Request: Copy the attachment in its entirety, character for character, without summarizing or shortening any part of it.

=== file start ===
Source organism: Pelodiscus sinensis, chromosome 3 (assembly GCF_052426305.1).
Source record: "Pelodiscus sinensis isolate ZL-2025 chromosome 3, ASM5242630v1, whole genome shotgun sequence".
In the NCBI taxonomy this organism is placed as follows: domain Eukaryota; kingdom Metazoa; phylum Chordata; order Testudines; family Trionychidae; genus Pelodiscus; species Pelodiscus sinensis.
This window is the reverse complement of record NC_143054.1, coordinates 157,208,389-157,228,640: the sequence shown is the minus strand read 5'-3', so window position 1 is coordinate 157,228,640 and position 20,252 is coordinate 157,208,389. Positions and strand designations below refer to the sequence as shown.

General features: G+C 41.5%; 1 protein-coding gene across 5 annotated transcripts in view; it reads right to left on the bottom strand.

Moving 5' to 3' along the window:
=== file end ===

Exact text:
Source organism: Pelodiscus sinensis, chromosome 3 (assembly GCF_052426305.1).
Source record: "Pelodiscus sinensis isolate ZL-2025 chromosome 3, ASM5242630v1, whole genome shotgun sequence".
In the NCBI taxonomy this organism is placed as follows: domain Eukaryota; kingdom Metazoa; phylum Chordata; order Testudines; family Trionychidae; genus Pelodiscus; species Pelodiscus sinensis.
This window is the reverse complement of record NC_143054.1, coordinates 157,208,389-157,228,640: the sequence shown is the minus strand read 5'-3', so window position 1 is coordinate 157,228,640 and position 20,252 is coordinate 157,208,389. Positions and strand designations below refer to the sequence as shown.

General features: G+C 41.5%; 1 protein-coding gene across 5 annotated transcripts in view; it reads right to left on the bottom strand.

Moving 5' to 3' along the window: